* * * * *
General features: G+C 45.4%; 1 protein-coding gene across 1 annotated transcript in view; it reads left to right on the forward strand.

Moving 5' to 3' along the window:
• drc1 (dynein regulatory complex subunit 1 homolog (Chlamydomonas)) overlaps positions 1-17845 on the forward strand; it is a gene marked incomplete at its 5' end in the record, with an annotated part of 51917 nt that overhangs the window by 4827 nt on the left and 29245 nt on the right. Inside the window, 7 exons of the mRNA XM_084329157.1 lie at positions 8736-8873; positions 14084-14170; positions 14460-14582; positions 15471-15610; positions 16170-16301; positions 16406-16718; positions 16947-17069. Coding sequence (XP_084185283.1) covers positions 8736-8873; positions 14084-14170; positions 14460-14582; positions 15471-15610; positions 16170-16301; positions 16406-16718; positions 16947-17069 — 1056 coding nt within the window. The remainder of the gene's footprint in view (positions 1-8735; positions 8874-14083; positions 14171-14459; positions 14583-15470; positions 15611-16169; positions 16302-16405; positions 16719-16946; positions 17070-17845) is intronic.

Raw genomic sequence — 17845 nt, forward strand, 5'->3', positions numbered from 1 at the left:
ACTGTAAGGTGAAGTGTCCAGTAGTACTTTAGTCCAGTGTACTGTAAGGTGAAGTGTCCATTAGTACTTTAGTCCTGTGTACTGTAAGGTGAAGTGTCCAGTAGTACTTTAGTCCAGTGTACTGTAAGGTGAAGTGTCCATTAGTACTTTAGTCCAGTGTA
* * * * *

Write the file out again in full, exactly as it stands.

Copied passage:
General features: G+C 45.4%; 1 protein-coding gene across 1 annotated transcript in view; it reads left to right on the forward strand.

Moving 5' to 3' along the window:
• drc1 (dynein regulatory complex subunit 1 homolog (Chlamydomonas)) overlaps positions 1-17845 on the forward strand; it is a gene marked incomplete at its 5' end in the record, with an annotated part of 51917 nt that overhangs the window by 4827 nt on the left and 29245 nt on the right. Inside the window, 7 exons of the mRNA XM_084329157.1 lie at positions 8736-8873; positions 14084-14170; positions 14460-14582; positions 15471-15610; positions 16170-16301; positions 16406-16718; positions 16947-17069. Coding sequence (XP_084185283.1) covers positions 8736-8873; positions 14084-14170; positions 14460-14582; positions 15471-15610; positions 16170-16301; positions 16406-16718; positions 16947-17069 — 1056 coding nt within the window. The remainder of the gene's footprint in view (positions 1-8735; positions 8874-14083; positions 14171-14459; positions 14583-15470; positions 15611-16169; positions 16302-16405; positions 16719-16946; positions 17070-17845) is intronic.

Raw genomic sequence — 17845 nt, forward strand, 5'->3', positions numbered from 1 at the left:
ACTGTAAGGTGAAGTGTCCAGTAGTACTTTAGTCCAGTGTACTGTAAGGTGAAGTGTCCATTAGTACTTTAGTCCTGTGTACTGTAAGGTGAAGTGTCCAGTAGTACTTTAGTCCAGTGTACTGTAAGGTGAAGTGTCCATTAGTACTTTAGTCCAGTGTA